“Arise, O God, and lift your hand; 
bring justice to the poor. 
Come, help us stop the flow of blood! 
Let terror reign no more.!”

   “Come help US stop the flow of blood!” Notice, we don’t sing for God to stop the flow of blood, we implore God to help US do that! That is OUR calling. When we implore God to lift God’s hand, it is OUR hand that is to be lifted - we are God’s hands in this world.

“Here I am, Lord. Is it I, Lord? 
I have heard you calling in the night. 
I will go, Lord, if you lead me. 
I will hold your people in my heart.”

   Across the page from this song, asking rhetorically why God stands so far away, is a song that tells us exactly where God is. 

“Here am I, where underneath the bridges 
in our winter cities homeless people sleep. 
Here am I, where in decaying houses 
little children shiver, crying at the cold. Where are you?”

“Here am I, with people in the lineup, 
anxious for a handout, aching for a job. 
Here am I, when pensioners and strikers 
sing and march together, wanting something new. 
Where are you?”

   Pensioners and strikers - the workers, the laborers, sing and march together - organizing and protesting - wanting something new. This hearkens back to the previous song on the opposite page about how the weak are crushed while the wicked strut and preen. God is with them as they march and protest for better, safer working conditions or for a living wage that lifts them and their families out of poverty. When our leaders suggest that labor organizing should be outlawed, that protest should be banned, they’re saying that their ideas and ideals can’t hold up to the scrutiny of being questioned - that they don’t stand up before the will of God. 

Let’s sing together, the final verse of this song:
“Here am I, where two or three are gathered, 
ready to be altered, sharing wine and bread. 
Here am I, where those who hear the preaching 
change their way of living,
 find the way to life. Where are you?”

   The immanent God, the God who is here with us, in us, among us, is not only out there among the poor, the oppressed, the least, the last, the lost, but also is here.  God is here among those of us who gather in Christ’s name, ready to be altered - ready to be transformed by God’s word preached and God’s call heard - and ready to change their way of living and in doing so finding new life.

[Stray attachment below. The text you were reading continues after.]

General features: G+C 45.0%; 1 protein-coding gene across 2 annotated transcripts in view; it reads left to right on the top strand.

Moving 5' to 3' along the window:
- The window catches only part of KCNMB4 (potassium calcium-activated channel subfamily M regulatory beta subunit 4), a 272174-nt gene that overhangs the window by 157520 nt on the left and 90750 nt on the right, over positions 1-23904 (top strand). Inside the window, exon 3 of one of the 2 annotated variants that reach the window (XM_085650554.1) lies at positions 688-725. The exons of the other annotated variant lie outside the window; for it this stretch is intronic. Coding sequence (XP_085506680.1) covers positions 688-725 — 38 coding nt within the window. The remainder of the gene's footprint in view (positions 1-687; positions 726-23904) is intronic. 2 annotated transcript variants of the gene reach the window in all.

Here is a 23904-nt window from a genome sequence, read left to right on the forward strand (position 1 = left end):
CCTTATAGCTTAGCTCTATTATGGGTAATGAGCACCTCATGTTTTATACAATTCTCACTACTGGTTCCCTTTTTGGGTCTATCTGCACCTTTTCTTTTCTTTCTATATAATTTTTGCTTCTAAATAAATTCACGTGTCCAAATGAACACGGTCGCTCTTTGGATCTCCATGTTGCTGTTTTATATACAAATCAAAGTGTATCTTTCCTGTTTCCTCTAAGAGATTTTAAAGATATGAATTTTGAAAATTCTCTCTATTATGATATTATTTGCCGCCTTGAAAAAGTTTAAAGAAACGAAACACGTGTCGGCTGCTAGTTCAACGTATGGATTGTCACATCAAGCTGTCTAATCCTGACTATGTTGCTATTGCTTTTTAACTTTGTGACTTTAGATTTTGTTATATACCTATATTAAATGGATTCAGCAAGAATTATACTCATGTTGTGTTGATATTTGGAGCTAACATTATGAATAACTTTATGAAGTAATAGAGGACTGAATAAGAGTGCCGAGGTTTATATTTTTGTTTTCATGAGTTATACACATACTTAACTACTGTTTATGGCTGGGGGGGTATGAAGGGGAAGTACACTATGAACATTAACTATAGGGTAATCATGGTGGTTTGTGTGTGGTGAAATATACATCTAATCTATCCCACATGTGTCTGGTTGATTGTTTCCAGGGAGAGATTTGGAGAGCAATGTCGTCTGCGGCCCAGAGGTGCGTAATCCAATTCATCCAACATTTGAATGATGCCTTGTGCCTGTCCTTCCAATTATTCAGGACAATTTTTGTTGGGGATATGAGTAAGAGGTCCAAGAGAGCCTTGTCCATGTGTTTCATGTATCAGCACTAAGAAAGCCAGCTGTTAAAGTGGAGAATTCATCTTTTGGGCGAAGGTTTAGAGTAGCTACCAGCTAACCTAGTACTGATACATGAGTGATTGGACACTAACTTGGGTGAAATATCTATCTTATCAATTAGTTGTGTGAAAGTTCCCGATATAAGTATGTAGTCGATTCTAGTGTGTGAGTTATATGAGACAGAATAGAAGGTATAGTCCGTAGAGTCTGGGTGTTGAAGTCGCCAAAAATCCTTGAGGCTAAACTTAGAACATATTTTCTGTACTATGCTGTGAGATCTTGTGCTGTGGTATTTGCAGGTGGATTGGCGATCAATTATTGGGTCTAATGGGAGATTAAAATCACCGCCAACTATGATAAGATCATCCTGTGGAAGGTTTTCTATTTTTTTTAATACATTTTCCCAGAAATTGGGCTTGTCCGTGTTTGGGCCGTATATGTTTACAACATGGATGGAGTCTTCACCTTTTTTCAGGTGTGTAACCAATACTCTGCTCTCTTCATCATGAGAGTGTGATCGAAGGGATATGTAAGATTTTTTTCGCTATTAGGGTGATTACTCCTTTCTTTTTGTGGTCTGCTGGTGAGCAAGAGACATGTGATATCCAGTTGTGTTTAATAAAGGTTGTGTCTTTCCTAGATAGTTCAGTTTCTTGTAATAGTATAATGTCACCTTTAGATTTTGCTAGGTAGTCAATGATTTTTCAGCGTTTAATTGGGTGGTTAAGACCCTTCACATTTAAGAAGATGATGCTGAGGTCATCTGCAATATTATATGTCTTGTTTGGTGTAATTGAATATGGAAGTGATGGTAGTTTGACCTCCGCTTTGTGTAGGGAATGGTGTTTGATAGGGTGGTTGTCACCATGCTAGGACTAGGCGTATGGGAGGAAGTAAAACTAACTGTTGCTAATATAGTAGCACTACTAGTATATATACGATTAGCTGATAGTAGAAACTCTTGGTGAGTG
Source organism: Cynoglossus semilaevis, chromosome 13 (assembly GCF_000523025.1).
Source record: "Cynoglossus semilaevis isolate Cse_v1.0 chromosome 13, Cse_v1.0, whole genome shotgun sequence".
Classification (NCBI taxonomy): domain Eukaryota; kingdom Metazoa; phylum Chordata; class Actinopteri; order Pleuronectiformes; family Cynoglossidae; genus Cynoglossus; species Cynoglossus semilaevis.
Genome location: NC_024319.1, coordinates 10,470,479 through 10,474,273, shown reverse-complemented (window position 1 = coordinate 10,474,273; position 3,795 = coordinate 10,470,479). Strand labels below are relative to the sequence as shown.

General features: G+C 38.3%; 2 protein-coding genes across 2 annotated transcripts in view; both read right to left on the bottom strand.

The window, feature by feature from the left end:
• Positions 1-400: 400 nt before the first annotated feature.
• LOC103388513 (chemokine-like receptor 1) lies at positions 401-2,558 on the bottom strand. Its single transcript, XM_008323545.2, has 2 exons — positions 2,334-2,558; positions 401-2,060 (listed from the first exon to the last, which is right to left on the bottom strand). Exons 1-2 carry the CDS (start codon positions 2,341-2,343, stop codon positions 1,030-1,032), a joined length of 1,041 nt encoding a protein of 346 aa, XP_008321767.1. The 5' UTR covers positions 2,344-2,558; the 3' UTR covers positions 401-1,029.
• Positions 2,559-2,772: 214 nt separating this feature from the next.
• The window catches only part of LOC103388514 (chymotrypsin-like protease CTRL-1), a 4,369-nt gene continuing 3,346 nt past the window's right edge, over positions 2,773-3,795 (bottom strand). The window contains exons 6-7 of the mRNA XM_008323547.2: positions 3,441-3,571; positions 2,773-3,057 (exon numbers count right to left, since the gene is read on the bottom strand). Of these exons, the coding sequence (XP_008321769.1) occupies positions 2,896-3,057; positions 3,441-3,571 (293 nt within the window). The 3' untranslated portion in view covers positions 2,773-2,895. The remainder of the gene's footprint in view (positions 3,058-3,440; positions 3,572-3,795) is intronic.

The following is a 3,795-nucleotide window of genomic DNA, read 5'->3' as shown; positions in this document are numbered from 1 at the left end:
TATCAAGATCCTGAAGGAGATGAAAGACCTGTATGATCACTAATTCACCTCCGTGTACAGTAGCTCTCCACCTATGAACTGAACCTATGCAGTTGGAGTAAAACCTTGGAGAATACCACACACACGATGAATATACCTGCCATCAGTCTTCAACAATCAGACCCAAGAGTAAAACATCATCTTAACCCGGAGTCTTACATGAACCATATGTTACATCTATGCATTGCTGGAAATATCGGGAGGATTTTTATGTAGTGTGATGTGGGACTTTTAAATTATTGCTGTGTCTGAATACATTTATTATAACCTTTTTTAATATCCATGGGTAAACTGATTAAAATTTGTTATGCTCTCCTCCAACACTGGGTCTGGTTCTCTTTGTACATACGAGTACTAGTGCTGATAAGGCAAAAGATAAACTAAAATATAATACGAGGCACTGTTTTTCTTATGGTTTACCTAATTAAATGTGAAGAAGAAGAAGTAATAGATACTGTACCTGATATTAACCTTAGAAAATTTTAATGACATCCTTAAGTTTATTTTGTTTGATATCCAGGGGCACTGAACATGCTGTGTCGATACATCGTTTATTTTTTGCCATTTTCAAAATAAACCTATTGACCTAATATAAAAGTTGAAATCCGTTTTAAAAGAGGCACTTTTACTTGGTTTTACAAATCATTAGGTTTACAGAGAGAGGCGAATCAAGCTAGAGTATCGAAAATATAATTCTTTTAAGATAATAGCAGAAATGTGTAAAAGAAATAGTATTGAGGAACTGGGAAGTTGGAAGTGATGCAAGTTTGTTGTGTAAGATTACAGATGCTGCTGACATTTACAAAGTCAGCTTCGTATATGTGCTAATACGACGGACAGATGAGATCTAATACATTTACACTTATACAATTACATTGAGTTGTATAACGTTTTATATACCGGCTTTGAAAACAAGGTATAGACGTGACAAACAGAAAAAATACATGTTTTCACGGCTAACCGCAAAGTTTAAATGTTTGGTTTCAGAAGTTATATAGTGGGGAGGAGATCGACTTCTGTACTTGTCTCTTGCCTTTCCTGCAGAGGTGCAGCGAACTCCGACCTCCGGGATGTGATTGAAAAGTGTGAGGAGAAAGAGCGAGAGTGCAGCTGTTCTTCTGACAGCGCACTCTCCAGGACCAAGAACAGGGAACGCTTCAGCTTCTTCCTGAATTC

Tucked into those two pages in the Faith We Sing, between the two songs we looked at, is a little song from the Taize’ worship community. The words are from Paul’s first letter to the Corinthian church, adapted into song in the 9th century. 

“Ubi caritas - live in charity and steadfast love, 
live in charity, God will dwell in you.”
   When I hear these words, when I sing these hymns, I begin to consider the words of Woody Guthrie as being inspired words, as though it were God speaking to us in his song. “This land is your land, this land is my land,” could be heard as God’s call in the Creation stories to care for the land, to tend to the gardens that God created and provided for all of us. The fourth verse of the song goes,

When the sun comes shining, (and you can spell that 
S-U-N or S-O-N) then I was strolling
In the wheat fields waving and dust clouds rolling
The voice was chanting as the fog was lifting
This land was made for you and me

   Each one of us is called as a prophet of God, in this land, in this time. And the message from God that we are called to deliver is not that of Isaiah, not one of doom and gloom, but is the message of the Good News of Jesus Christ! But more than merely proclaiming the Good News, we are called to live it, to be it, to model it, to create a positive force for good that will ripple into the future. As the song said, we are called to:
“Come! Open your heart! 
Show your mercy to all those in fear! 
We are called to be hope for the hopeless 
so all hatred and blindness will be no more! 
We are called to act with justice, 
we are called to love tenderly, 
we are called to serve one another, 
to walk humbly with God.”

Let us begin again that walk today! Amen.